Porphyria (poor-FEAR-ee-uh) refers to a group of metabolic disorders caused by deficiencies in enzymes that produce heme. Heme contains iron and gives blood its red color. Porphyrins are normal body chemicals, but if they build up, they can make you sick. Abnormal amounts can be detected in your blood, urine or stool. Some types of porphyria are mild, but others can be severe.
Cutaneous porphyrias affect the skin, causing symptoms such as blisters, itching and skin swelling (edema). Acute porphyrias affect the nervous system and can cause physical symptoms such as pain, vomiting and numbness, as well as mental health issues, such as hallucinations or paranoia.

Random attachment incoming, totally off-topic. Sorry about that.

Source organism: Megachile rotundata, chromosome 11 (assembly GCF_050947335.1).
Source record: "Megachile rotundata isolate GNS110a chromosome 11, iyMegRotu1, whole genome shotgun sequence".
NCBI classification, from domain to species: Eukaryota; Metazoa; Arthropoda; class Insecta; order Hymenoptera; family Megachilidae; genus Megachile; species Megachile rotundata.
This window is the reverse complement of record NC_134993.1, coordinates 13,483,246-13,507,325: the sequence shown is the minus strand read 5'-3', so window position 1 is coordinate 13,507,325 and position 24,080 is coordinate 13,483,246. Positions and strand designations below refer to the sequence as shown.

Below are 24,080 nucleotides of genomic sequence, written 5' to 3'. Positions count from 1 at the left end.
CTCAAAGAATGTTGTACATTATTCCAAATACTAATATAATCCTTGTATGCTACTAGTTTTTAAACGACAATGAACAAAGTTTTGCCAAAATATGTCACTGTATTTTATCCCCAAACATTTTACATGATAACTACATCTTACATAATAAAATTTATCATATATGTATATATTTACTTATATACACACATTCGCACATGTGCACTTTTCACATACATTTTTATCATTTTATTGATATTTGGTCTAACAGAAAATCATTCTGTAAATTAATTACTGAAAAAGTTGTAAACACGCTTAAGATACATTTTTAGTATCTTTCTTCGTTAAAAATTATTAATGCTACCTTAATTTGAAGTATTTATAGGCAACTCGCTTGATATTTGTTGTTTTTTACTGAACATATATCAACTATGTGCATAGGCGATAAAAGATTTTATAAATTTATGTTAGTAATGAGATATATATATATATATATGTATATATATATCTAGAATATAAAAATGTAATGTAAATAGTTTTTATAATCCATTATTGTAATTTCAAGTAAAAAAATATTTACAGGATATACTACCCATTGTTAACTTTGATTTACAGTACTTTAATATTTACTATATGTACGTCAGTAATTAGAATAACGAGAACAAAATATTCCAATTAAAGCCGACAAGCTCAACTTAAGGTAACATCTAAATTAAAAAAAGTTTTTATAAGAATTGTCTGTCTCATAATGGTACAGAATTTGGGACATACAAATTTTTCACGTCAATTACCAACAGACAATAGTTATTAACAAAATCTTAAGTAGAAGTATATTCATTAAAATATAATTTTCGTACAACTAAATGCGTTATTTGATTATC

Most porphyrias are inherited. But the most common type, porphyria cutanea tarda (PCT), usually is acquired, most often when people develop liver disease. In the U.S., acute intermittent porphyria is the most common type of acute porphyria. Porphyria cutanea tarda is the most common porphyria that affects only the skin.
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